Just as a consensus was emerging that Republicans would, for the time being at least, play down their reaction to the Obama administration’s decision to no longer defend the 1996 federal Defense of Marriage Act in court, former House Speaker Newt Gingrich, a likely 2012 GOP presidential candidate, has stoked the issue — big time.
According to TheHill.com, the Georgia Republican on February 25 said, “It is clearly a dereliction of duty and is a violation of his constitutional oath,” when asked to respond to President Barack Obama's new position on how to handle DOMA, a law whose repeal he favors.
The administration view was announced by Attorney General Eric Holder two days earlier, and was based on the Justice Department’s conclusion that classifications in law based on sexual orientation should be held to a heightened scrutiny standard of judicial review, under which, DOJ said, DOMA would be found unconstitutional.
Speculating on what the reaction would be if a President Sarah Palin decided not to defend judicial precedent in favor of a woman’s right to choose, Gingrich told Newsmax magazine, “Imagine that she had announced that Roe v. Wade in her judgment was unconstitutional and therefore the United States government would no longer protect anyone’s right to have an abortion because she personally had decided it should be changed. The news media would have gone crazy. The New York Times would have demanded her impeachment.”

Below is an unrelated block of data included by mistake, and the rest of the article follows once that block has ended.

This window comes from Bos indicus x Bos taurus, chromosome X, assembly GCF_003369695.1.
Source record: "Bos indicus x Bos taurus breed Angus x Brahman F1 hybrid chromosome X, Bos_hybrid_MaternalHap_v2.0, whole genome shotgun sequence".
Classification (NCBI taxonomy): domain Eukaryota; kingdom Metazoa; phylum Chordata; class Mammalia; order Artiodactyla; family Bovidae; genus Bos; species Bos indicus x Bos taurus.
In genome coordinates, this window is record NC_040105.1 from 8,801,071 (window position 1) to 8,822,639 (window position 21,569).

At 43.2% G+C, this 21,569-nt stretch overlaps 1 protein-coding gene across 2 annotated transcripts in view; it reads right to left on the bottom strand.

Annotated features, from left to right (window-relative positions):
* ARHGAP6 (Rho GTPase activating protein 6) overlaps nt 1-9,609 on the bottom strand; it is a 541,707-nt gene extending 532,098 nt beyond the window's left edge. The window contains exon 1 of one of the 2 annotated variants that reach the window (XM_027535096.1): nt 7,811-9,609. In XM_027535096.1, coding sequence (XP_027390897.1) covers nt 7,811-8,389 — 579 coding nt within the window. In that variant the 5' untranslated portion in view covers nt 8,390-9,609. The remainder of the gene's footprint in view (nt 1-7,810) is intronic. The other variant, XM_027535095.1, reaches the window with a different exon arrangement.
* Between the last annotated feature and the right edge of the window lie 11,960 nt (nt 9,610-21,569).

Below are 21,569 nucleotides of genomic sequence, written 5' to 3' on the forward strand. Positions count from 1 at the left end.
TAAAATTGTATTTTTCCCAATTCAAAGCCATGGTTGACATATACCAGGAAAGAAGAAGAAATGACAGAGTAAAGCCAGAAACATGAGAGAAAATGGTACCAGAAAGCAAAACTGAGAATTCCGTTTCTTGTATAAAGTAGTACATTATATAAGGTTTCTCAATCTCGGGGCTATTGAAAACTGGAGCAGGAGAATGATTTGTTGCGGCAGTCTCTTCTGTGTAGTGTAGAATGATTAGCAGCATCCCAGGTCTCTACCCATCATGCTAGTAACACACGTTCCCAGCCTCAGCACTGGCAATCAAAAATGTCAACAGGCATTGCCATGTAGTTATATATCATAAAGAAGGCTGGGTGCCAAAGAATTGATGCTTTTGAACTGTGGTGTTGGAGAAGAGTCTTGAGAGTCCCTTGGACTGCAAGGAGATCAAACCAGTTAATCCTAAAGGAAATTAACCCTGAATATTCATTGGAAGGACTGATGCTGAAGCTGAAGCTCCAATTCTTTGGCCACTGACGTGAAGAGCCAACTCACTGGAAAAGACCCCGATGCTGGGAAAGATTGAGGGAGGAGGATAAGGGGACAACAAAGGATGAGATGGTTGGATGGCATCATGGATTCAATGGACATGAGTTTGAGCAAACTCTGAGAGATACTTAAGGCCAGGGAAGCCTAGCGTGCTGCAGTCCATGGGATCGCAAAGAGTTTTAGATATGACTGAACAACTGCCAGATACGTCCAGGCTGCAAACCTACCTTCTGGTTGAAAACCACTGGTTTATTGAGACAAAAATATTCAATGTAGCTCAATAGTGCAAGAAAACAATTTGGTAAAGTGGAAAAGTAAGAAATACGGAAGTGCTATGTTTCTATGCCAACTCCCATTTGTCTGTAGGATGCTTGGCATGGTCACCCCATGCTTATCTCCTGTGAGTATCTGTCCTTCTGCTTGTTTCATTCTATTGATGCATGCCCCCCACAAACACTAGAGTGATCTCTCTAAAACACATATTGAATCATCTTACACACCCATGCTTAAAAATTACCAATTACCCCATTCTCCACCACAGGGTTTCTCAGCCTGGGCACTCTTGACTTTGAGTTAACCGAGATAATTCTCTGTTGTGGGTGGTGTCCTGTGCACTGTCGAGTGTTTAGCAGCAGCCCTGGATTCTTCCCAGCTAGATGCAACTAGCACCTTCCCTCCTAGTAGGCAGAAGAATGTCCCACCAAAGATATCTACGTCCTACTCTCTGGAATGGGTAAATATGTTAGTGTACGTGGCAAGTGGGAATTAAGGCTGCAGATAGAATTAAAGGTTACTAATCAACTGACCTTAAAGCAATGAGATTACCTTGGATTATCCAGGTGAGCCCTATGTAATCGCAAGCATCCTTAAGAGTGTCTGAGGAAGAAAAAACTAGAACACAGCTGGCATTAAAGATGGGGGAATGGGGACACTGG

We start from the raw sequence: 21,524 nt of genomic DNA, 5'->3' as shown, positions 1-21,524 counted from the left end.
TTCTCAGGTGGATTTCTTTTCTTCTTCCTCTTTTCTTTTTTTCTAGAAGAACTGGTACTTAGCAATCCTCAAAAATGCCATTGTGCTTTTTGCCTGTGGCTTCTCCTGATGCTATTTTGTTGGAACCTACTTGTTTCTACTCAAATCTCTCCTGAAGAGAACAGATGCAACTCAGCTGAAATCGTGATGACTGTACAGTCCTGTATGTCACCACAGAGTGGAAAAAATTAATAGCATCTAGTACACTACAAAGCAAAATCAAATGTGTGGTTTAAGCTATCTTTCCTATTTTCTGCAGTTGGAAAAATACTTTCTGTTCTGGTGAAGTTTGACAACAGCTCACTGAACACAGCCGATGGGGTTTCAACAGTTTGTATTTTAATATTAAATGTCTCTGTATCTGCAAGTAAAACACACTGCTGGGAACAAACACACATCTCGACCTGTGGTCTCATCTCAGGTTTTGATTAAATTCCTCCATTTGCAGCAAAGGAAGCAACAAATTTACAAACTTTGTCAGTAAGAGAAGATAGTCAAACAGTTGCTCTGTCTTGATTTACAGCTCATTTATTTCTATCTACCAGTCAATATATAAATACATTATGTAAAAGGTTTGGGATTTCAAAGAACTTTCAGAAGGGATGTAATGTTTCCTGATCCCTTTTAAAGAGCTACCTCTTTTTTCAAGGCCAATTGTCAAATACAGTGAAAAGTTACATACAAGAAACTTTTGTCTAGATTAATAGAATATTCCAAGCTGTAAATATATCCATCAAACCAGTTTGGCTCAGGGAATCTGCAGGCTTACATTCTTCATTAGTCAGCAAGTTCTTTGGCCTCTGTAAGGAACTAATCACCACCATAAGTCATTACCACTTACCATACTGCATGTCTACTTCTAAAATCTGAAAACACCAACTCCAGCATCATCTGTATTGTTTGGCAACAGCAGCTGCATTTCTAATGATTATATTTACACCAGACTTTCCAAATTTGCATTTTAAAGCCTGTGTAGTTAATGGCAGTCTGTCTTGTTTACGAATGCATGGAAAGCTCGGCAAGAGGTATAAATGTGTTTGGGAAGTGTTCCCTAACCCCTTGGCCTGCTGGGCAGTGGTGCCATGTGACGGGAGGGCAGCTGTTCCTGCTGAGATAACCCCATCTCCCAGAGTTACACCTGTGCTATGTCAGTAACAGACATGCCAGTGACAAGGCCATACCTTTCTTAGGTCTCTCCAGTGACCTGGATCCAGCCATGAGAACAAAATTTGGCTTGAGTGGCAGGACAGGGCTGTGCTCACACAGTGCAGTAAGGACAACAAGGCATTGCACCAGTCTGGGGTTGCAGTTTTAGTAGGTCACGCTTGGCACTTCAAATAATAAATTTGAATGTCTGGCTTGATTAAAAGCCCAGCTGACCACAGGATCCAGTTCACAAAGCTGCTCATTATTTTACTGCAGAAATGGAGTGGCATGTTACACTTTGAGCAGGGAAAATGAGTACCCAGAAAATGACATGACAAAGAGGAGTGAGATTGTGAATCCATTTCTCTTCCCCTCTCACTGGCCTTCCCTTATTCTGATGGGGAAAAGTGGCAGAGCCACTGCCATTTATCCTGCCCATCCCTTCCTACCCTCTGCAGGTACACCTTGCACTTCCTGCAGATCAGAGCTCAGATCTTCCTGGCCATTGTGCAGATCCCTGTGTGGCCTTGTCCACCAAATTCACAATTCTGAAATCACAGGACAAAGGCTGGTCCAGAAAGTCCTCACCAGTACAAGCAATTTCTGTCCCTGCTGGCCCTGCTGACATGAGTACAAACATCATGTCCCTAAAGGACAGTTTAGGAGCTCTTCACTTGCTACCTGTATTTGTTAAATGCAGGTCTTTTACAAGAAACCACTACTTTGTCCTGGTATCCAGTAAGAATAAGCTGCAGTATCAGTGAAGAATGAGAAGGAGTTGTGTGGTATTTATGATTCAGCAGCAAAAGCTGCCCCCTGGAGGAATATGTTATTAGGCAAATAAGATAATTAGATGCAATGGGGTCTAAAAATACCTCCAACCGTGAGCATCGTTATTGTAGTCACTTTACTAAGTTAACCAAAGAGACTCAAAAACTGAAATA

Asked by the magazine whether the administration’s action warranted President Barack Obama’s impeachment, the former speaker, who oversaw the impeachment of the last Democratic president, responded, “I think that's something you get into much later.”
Pundits, including the New York Times, have noted in recent days the muted response of other leading Republicans. Palin, the Times pointed out, has so far been silent, as has former Massachusetts Governor Mitt Romney. A spokesperson for Indiana Governor Mitch Daniels said the Hoosier chief executive “has no plans” to comment, while former Minnesota Governor Tim Pawlenty said merely he was “disappointed.”
Social conservative Mike Huckabee, the former Arkansas governor, said the Obama administration’s response was “utterly inexplicable.”
While right-wing groups, especially those battling marriage equality, were predictably apoplectic about Holder’s announcement, the Times quoted Mark McKinnon, who worked with the 2004 Bush reelection campaign when it ginned up numerous state anti-gay marriage ballot measures to turn out conservative voters, saying, “The wedge has lost its edge.”